Examining pre-service teachers’ design capacities for web-based 21st century new culture of learning
AbstractAlthough there is an established body of work arguing that teachers’ technological pedagogical content knowledge (TPACK) is necessary for designing ICT-integrated lessons, little is known about the relationships among teachers’ beliefs about learning, their design dispositions, learning design practices and TPACK. Critical inquiry in this aspect is timely as a new culture of learning is emerging from the informal contexts of learning and challenging how school-based learning should be designed to foster 21st century competencies. In this study, a survey instrument was developed to assess and investigate the relationships among pre-service teachers’ beliefs about the new culture of learning and school-based learning, their design dispositions, learning design practices and relevant factors of TPACK. Based on the sample size of 223 pre-service teachers in Singapore, the validation shows that the relevant factors pertaining to TPACK, teachers’ beliefs and design were distinctive. The study shows that teachers’ beliefs about learning and their design capacities changed along with their TPACK efficacy. It also identified factors that might affect teachers’ competencies needed to design lessons that could cultivate a new 21st century culture of learning. Implications of the relationships among teachers’ beliefs about learning, their design capacities and TPACK to foster 21st century competencies are discussed.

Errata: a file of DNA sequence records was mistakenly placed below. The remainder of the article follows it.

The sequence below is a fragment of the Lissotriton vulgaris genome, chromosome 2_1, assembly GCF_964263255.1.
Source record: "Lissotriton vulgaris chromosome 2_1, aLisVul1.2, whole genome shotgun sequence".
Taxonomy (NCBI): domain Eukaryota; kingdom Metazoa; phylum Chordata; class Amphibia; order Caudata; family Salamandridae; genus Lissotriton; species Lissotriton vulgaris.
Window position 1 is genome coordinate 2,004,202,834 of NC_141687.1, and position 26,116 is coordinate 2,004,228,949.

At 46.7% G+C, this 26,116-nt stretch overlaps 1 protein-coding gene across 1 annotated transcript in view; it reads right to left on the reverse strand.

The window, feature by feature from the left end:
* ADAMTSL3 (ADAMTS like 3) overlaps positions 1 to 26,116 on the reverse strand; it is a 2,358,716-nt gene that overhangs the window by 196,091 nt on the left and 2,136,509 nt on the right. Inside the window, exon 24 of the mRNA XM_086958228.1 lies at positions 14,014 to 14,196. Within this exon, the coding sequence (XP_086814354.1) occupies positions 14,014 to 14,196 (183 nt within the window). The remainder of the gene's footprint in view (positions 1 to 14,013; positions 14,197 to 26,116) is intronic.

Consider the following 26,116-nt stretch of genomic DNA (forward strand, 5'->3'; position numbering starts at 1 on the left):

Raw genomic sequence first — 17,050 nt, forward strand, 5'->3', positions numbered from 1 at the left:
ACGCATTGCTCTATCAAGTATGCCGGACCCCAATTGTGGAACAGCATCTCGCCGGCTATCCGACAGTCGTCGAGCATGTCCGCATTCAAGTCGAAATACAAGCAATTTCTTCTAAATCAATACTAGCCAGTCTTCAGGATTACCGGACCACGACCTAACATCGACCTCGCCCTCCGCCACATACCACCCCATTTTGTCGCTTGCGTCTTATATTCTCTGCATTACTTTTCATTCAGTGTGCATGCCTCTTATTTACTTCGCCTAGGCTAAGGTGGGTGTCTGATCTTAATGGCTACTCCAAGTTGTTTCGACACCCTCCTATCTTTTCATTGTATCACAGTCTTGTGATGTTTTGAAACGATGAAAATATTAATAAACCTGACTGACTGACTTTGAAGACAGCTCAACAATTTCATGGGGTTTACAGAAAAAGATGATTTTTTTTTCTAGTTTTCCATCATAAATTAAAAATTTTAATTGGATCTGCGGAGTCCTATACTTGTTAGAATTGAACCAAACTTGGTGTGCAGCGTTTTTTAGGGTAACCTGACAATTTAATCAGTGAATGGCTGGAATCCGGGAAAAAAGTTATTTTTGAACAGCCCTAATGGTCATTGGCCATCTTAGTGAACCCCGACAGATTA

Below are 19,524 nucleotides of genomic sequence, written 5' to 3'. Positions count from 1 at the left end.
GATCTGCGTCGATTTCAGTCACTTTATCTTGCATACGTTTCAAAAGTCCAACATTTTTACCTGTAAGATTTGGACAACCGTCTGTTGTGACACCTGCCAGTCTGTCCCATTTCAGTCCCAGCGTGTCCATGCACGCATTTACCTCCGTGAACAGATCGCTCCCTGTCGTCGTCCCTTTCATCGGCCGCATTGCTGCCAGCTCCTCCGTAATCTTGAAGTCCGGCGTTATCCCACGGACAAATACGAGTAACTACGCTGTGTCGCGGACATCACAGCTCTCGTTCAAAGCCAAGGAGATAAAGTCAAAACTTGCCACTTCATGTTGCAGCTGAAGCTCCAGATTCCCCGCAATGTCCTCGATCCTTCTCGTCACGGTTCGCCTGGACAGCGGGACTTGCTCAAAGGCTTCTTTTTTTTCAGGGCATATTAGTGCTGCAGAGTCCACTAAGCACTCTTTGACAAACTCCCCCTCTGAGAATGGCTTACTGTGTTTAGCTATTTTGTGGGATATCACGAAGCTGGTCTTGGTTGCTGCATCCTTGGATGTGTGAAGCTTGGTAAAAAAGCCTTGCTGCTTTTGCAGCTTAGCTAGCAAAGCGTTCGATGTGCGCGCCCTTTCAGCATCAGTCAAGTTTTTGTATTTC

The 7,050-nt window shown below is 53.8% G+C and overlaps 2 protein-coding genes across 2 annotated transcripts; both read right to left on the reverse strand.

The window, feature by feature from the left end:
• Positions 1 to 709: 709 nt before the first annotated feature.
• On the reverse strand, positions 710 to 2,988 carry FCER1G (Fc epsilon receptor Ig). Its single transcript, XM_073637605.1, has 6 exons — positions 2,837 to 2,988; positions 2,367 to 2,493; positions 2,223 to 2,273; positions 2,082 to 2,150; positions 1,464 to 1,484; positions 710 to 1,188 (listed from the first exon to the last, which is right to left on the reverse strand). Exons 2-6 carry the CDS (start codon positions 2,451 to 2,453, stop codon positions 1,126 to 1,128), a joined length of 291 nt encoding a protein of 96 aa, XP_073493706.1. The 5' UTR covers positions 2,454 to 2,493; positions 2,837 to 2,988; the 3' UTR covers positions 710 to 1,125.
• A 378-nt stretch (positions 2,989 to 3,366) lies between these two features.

Articles published in the Australasian Journal of Educational Technology (AJET) are available under Creative Commons Attribution Non-Commercial No Derivatives Licence (CC BY-NC-ND 4.0). Authors retain copyright in their work and grant AJET right of first publication under CC BY-NC-ND 4.0. Users have the right to read, download, copy, distribute, print, search, or link to the full texts of articles in this journal, and to use them for any other lawful purpose.
Articles published in AJET can be copied, communicated and shared in their published form for non-commercial purposes provided full attribution is given to the author and the journal. Authors are able to enter into separate, additional contractual arrangements for the non-exclusive distribution of the journal’s published version of the work (e.g., post it to an institutional repository or publish it in a book), with an acknowledgement of its initial publication in this journal.
This copyright notice applies to articles published in AJET volumes 36 onwards. Please read about the copyright notices for previous volumes under Journal History.